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Insecure Android provisioning could lead to phishing attacks

Researchers say many -- if not most -- Android smartphones are at risk of SMS-based phishing attacks that trick users into installing malicious OTA provisioning settings.

Researchers unveiled potential SMS-based phishing attacks that exploit Android provisioning settings and could impact most users.

Artyom Skrobov and Slava Makkaveev, security researchers at Check Point Software Technologies, studied Android devices made by Samsung, Huawei, LG and Sony -- which combined account for more than 43% of the smartphone market globally -- and discovered all were susceptible to attacks using SMS messages containing malicious over-the-air (OTA) client provisioning (CP) settings.

The researchers said wireless carriers normally use OTA provisioning "to deploy network-specific settings to a new phone joining their network," but the industry standard for such messages include "rather limited authentication methods." As such, the receiver cannot verify the authenticity of Android provisioning messages and in some cases a threat actor could launch an attack using nothing more than "a GSM modem and a simple script."

If an attacker can trick a user into installing malicious Android provisioning settings, the attacker could change server settings related to MMS, email, calendar or contacts, or route all traffic through proxy servers.

"To target victims using Samsung phones, the attacker can send them unauthenticated OMA CP messages, specifying a proxy that he controls," the researchers wrote in their analysis. "We emphasize that there is no authenticity check for the attacker to overcome: all that is needed is for the user to accept the CP."

The researchers noted that Samsung phones were the only ones tested that did not authenticate Android provisioning messages; attacks against Huawei, LG or Sony phones required the attacker obtain the International Mobile Subscriber Identity (IMSI) numbers of potential victims -- which they described as "roughly equivalent to an IP address" -- or trick victims into accepting the settings with a PIN code.

Makaveev told SearchSecurity that although they only tested devices from those four manufacturers, it "is very likely" that more Android phones would be susceptible to this form of attack. Makaveev added that "the carriers should filter out CP messages sent by their subscribers who don't have a legitimate reason to send CP," in order to mitigate the risk.

The researchers noted that Samsung and LG have already released patches to secure the Android provisioning flow and Huawei is planning fixes in the future, but "Sony refused to acknowledge the vulnerability, stating that their devices follow the [Open Mobile Alliance] OMA CP specification."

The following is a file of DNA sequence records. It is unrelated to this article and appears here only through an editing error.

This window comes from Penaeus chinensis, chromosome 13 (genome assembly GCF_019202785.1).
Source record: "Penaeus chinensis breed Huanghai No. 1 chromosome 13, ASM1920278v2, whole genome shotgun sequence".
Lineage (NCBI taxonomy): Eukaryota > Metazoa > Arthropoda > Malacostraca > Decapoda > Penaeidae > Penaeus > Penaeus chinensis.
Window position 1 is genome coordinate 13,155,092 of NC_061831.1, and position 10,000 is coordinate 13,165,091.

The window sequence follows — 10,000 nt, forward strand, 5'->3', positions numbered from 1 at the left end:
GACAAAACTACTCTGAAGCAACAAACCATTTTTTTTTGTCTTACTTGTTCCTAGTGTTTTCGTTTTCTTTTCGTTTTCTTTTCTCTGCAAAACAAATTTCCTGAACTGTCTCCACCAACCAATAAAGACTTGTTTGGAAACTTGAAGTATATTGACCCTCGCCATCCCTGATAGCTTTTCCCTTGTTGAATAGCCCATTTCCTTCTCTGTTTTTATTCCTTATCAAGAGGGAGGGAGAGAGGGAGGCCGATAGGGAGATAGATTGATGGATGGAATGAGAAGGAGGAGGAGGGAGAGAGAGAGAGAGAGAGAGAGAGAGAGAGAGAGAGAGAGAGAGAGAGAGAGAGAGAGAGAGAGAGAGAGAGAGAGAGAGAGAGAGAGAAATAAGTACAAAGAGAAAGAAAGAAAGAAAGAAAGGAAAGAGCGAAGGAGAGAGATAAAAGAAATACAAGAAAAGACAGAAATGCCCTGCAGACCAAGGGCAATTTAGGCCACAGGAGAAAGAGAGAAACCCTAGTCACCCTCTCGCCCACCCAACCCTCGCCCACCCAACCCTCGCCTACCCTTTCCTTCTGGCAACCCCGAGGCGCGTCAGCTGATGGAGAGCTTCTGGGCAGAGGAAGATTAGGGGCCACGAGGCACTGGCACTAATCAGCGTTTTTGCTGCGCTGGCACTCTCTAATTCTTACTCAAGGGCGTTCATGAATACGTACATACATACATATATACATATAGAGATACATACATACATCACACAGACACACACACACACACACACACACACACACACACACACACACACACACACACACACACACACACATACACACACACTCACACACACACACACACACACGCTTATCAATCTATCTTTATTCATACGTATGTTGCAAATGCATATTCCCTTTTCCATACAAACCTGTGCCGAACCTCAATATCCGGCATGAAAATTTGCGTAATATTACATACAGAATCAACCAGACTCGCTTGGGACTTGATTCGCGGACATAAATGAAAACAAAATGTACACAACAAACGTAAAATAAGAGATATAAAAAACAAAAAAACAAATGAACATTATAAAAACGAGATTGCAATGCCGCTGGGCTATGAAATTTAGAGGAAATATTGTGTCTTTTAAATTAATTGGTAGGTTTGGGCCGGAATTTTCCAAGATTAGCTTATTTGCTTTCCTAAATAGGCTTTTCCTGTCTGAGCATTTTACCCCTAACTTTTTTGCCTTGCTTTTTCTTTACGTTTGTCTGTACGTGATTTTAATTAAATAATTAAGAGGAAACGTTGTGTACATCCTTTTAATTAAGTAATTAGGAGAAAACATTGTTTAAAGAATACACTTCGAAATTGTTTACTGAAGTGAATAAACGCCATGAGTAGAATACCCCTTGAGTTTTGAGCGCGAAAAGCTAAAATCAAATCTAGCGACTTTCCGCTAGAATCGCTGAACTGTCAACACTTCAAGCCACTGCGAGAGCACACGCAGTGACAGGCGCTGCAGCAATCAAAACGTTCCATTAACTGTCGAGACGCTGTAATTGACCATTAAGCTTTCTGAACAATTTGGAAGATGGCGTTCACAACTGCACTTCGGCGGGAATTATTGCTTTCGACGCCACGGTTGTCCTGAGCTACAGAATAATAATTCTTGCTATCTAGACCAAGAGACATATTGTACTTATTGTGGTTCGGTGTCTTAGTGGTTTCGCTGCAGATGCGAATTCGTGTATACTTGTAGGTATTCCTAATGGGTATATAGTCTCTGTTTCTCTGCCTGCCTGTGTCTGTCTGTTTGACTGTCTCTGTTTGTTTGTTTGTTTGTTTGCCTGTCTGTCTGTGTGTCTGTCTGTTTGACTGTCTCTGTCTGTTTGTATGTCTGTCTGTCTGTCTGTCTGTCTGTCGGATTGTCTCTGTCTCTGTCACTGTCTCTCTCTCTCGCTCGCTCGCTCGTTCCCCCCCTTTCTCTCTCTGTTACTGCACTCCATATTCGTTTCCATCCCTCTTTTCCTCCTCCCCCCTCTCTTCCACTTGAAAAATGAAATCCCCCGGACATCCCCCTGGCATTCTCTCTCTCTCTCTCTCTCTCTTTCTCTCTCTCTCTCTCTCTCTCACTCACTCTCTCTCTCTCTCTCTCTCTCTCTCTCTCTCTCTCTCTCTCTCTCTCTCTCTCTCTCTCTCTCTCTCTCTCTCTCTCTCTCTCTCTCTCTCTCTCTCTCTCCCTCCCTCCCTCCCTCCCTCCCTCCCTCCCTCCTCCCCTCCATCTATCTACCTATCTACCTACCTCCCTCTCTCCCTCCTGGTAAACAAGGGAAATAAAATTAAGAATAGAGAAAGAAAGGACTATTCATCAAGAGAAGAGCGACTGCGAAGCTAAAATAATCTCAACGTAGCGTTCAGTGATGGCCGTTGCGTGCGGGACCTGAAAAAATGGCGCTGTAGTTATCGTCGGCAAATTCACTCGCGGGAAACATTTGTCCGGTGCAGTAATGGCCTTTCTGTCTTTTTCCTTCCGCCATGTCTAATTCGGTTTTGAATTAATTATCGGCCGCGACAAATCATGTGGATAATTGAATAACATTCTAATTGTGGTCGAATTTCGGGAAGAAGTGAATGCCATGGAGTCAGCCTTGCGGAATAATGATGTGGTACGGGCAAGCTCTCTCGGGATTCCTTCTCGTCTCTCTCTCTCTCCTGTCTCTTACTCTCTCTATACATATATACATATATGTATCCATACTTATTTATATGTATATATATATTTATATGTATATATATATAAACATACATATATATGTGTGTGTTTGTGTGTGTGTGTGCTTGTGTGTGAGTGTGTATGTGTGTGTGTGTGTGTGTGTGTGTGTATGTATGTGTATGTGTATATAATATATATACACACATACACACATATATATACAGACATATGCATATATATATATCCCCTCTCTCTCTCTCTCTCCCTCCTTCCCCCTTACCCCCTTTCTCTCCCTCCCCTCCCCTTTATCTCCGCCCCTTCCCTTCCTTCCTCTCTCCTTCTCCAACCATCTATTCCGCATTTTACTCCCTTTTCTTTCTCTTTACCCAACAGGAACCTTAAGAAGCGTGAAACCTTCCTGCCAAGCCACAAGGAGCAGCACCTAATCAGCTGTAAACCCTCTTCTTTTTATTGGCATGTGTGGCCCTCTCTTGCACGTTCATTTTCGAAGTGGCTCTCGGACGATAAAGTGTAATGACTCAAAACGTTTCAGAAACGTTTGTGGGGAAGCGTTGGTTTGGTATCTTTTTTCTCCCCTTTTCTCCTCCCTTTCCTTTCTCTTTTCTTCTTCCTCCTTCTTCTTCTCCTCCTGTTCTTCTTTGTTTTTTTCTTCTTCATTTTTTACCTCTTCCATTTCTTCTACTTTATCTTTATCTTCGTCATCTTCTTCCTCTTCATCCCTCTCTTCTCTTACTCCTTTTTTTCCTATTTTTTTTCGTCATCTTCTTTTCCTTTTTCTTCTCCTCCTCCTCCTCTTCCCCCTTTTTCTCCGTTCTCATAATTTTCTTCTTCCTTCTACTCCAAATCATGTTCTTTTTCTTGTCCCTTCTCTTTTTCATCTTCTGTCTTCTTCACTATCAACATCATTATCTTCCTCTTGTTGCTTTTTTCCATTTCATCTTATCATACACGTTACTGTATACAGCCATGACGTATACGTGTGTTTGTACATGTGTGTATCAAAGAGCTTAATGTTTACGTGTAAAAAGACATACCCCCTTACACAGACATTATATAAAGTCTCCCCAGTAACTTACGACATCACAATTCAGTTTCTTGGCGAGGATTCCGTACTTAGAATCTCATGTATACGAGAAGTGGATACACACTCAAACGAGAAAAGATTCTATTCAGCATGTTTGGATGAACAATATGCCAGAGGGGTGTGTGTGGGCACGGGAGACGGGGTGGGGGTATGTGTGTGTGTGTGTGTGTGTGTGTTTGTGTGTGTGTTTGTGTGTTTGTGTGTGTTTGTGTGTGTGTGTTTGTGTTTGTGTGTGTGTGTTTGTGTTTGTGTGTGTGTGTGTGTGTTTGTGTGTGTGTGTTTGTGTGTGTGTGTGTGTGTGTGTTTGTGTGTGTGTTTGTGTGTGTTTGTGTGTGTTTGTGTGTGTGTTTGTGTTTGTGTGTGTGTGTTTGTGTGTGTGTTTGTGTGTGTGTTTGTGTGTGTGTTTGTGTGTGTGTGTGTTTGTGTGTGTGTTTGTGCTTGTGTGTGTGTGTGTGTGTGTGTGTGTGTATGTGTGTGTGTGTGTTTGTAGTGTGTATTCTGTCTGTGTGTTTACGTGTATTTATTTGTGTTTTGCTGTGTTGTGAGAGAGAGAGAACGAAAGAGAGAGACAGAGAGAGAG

The industry standard for client provisioning is set by Open Mobile Alliance, a non-profit standards body, and the latest specification was set in 2009. The Open Mobile Alliance did not respond to requests for comment on whether new specifications with stronger authentication requirements are in the works.

"Our research shows that the security implications of OMA CP remain relevant even a decade later. The basic distribution of Android doesn't handle OMA CP messages, but many vendor implementations do, as OMA CP is the industry standard for OTA provisioning," the researchers wrote. "Its specification allows (but does not require!) CP messages to be authenticated using USERPIN, NETWPIN, or other methods, which are less widely used."

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Who do you think should take responsibility for securing Android provisioning -- the Open Mobile Alliance, cell phone vendors or Google?
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I would prefer if it if they would just give me the ability to do it myself.  I am apparently quite a bit more stringent than most of the carriers either in North America or Europe.  I'd also like to order my phone sans the backdoor, thank you kindly.  

<RANT>
Instead I get a handset that come pre-loaded with unremovable (unless I root/jailbreak the phone) apps that I have to patch so that I don't get hacked through one of them.  Those same apps I never wanted keep asking for increasing levels of permissions each time they update.  Why does an app I never wanted and never use need access to my camera or my microphone or my contacts?  


It's my device.  I don't care what the "agreement" says.  If I have to hand over that much of my hard earned cash, it should be MY device and not just one you "let" me use. 

I don't see why I can't remove every app on it short of phone, messages, and the app store. I get that it needs "phone" and "messages" to be a phone.  But literally every other app on there should be ones I've chosen and ones that, should they earn my ire, can be removed or replaced.  We had this battle with desktops and laptops already.  I don't see why my phone, which is essentially a computer, is immune from that legal decision.  

As for the store, there should be classes of applications.  Ones that have been scanned, approved and vetted as not containing malicious code.  Ones that have been through some fully automated process,etc.  All the way down to ones that just got uploaded to the store.  I should be able to filter the store based on this.  

I should be able to get it repaired without having to go to your special store.  Frankly, I never want to talk to another support person who thinks they're a genius.  In reality, they're about 1/10th as smart as they think they are and generally far less polite than New Yorkers on the subway.  

I should be able specify which apps can use which encryption key pairs without the cell carrier being able to access the private keys on the device so I can actually have some privacy.
</RANT>
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